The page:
The KitGuru team are big believers in 120hz+ gaming. The super smooth refresh rates can really enhance the gaming experience. If you are lucky enough to own a screen such as the Asus ROG Swift PG278Q 144hz Adaptive Sync panel (review HERE) or the new Asus PG279Q ROG Swift 165hz panel (buy HERE) then it becomes critical to drive super high frame rates to get the best experience. If you like to game with the maximum image quality even one GTX 1080 will struggle to deliver 120fps+ at 1440p so MSI sent us another MSI GTX 1080 Gaming X 8G RGB to supplement our initial findings (Review HERE).
At close to £700 each (buy HERE) the MSI GTX 1080 Gaming X 8G RGB SLI isn’t for the faint of heart. Thanks to Brexit the price of hardware in the United Kingdom has been slowly rising. These were never inexpensive cards, but initially they were on sale for £629.99. Thats a £70 increase per card, within the space of a month.
The MSI card is a looker and we mentioned in our initial review that MSI competitors Asus and Gigabyte opted for three fan cooling solutions. It didn’t hurt MSI to deliver a two fan cooling system – they are using large, high grade fans and our initial thermal tests showed the MSI solution to be competitive.
Expect a capable Virtual Reality experience with the GTX 1060 too, Nvidia’s own figures claim a 24 % advantage over AMD’s RX 480. That being said we’d imagine given the significant expense of VR headsets that early adopters of this technology would lean towards a higher-performance offering, something circa $400+.
|GPU||AMD RX 480||Nvidia GTX 960||Nvidia GTX 970||Nvidia GTX 1060||Nvidia GTX 1070||Nvidia GTX 1080|
|Streaming Multiprocessors / Compute Units
|Base Clock||1120 MHz||1126 MHz||1050 MHz||1506 MHz||1506 MHz||1607 MHz|
|GPU Boost Clock||1266 MHz||1178 MHz||1178 MHz||1708 MHz||1683 MHz||1733 MHz|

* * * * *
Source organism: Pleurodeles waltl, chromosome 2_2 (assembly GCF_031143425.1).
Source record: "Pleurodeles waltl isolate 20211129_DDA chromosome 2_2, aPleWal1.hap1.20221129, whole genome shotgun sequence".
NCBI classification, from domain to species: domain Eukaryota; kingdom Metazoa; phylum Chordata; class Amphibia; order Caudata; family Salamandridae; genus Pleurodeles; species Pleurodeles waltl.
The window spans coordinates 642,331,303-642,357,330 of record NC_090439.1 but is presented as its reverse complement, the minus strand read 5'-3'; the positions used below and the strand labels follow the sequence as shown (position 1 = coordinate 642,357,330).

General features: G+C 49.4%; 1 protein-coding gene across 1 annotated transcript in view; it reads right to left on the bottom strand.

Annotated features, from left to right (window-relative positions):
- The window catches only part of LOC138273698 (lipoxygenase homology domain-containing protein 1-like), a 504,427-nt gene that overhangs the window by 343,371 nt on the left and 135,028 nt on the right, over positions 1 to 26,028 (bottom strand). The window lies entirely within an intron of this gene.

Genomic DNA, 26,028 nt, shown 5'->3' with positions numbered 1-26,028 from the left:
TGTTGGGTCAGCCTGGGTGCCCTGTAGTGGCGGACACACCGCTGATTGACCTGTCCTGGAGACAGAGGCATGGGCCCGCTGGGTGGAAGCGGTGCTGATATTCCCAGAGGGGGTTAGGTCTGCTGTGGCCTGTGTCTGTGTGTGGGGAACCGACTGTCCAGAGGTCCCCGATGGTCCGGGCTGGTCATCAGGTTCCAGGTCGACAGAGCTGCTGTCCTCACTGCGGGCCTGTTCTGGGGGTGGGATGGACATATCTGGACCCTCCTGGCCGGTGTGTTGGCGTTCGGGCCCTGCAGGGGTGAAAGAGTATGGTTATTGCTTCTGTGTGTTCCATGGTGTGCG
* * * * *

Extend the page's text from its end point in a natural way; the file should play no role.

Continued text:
|Total Video memory||4096 or 8192 MB||2048 or 4096 MB||4096 MB||6144 MB||8192 MB||8192 MB|
|Texture fill-rate||GT/s||72 GT/s||109.2 GT/s||120.5 GT/s||180.7 GT/s||257.1 GT/s|
|Memory Clock||7000 or 8000 MHz||7000 MHz||7000 MHz||4006 MHz||4006 MHz||5005 MHz|
|Memory Bandwidth||224 or 256 GB/s||112 GB/s||224 GB/s||192 GB/s||256 GB/s||320 GB/s|
|TDP||150 W||120 W||145 W||120 W||150 W||180 W|
The Nvidia GTX1080 ships with 2560 CUDA cores and 20 SM units. The 8GB of GDDR5X memory is connected via a 256 bit memory interface. This new G5X memory offers a huge step up in bandwidth, when compared against the older GDDR5 standard. It runs at a data rate of 10Gbps, giving 43% more bandwidth than the GTX980 GPU.
The MSI card ships at 1,683mhz with a boost of 1,823mhz – the company call this GAMING MODE. The 8GB of GDDR5 memory is set at 1,251mhz.
As the screenshot above shows there is an ‘OC mode’ available in software which offers a slight increase in clock speeds. In OC MODE the core increases to 1,709mhz with a 1,849mhz boost, and the memory increases to 1,264mhz. The MSI website (HERE) shows the three available settings, including ‘silent mode’ which downclocks the card to 1607mhz while reducing fan speeds. We tested the single card in OC mode, but we are testing the SLi configuration today in standard ‘Gaming mode’ which is the BIOS default. With two cards in close proximity we want the best temperatures and stability possible.